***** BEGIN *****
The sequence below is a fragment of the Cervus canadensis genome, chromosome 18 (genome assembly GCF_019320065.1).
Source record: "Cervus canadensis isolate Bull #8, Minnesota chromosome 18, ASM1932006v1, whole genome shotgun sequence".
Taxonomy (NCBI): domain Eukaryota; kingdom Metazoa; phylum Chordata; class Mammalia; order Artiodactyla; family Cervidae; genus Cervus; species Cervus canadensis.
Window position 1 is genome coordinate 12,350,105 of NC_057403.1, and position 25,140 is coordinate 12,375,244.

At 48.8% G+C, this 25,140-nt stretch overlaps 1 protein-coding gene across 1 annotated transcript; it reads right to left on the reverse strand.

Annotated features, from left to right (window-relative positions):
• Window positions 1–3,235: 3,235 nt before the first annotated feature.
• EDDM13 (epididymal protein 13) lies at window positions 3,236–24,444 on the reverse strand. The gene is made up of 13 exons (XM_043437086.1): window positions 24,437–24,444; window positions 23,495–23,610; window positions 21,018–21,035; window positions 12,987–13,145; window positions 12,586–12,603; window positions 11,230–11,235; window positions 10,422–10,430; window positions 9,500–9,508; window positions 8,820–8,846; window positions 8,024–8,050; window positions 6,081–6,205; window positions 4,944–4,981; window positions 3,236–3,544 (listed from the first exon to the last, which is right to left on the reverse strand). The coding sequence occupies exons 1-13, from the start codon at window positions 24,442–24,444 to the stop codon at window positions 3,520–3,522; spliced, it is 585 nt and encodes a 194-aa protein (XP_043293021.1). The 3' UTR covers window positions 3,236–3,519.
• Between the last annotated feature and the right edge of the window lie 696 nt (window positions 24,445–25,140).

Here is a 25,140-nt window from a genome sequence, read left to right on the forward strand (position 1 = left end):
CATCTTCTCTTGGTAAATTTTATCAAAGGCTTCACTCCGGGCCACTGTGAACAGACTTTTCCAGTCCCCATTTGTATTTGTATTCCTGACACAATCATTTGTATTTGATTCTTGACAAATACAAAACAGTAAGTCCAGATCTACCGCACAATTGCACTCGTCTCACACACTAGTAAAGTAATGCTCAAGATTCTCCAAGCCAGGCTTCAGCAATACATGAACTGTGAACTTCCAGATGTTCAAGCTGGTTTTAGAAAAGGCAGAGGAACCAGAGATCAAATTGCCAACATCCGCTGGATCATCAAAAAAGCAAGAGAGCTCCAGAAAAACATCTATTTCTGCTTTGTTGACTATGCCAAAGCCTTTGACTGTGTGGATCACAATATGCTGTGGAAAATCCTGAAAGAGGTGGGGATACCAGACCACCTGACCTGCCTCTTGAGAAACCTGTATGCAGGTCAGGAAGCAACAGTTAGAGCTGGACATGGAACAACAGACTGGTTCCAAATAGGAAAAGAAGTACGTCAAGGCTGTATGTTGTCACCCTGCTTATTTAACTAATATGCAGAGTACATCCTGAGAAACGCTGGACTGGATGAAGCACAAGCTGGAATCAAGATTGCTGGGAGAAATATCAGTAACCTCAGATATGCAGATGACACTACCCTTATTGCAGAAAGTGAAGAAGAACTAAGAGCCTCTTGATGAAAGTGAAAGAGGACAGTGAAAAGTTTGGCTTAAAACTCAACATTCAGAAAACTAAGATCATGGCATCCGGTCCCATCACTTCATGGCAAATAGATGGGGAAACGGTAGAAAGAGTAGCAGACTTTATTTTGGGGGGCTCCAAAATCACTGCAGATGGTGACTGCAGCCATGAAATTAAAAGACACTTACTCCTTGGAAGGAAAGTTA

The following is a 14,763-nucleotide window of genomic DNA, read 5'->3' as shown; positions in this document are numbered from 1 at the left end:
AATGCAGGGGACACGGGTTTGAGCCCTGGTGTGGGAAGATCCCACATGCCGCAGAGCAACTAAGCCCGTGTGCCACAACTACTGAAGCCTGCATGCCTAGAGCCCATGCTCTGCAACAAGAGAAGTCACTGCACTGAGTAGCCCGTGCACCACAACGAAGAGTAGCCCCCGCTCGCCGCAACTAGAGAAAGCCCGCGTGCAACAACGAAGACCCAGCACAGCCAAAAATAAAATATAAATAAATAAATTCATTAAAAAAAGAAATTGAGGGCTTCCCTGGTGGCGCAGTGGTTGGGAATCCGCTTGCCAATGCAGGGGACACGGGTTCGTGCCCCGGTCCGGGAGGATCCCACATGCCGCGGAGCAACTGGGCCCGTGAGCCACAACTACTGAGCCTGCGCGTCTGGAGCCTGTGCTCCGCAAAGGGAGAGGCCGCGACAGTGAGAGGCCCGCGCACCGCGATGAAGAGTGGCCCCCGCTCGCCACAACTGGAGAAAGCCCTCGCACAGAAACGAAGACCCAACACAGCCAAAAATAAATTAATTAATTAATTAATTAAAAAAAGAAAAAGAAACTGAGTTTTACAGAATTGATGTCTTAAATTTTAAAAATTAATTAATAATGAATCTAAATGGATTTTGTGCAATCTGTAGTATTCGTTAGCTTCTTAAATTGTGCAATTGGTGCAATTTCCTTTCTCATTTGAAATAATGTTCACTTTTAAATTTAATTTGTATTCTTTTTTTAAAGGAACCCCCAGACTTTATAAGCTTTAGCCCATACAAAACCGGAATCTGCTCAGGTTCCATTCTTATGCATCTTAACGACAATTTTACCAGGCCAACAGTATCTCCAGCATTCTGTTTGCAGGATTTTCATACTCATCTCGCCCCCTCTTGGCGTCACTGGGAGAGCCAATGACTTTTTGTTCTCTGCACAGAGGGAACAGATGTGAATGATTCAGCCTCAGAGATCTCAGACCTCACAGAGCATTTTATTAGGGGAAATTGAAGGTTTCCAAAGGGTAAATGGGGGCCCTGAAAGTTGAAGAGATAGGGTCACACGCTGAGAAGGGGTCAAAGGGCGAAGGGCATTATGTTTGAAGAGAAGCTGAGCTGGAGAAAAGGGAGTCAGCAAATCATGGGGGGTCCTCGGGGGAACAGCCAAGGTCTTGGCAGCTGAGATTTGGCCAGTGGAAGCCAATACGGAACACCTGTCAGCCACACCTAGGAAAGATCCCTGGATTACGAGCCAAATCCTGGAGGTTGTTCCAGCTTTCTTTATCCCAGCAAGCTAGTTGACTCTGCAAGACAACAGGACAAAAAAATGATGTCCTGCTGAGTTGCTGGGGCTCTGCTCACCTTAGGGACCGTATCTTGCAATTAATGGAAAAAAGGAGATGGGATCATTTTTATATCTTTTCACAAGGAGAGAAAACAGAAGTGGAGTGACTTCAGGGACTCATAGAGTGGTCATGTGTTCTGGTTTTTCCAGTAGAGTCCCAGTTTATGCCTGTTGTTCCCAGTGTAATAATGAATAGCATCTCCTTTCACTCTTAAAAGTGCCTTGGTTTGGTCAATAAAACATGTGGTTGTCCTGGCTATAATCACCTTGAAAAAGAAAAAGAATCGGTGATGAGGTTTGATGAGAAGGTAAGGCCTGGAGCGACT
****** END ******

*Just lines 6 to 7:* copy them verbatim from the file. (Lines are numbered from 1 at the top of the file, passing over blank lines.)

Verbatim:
Annotated features, from left to right (window-relative positions):
• Window positions 1–3,235: 3,235 nt before the first annotated feature.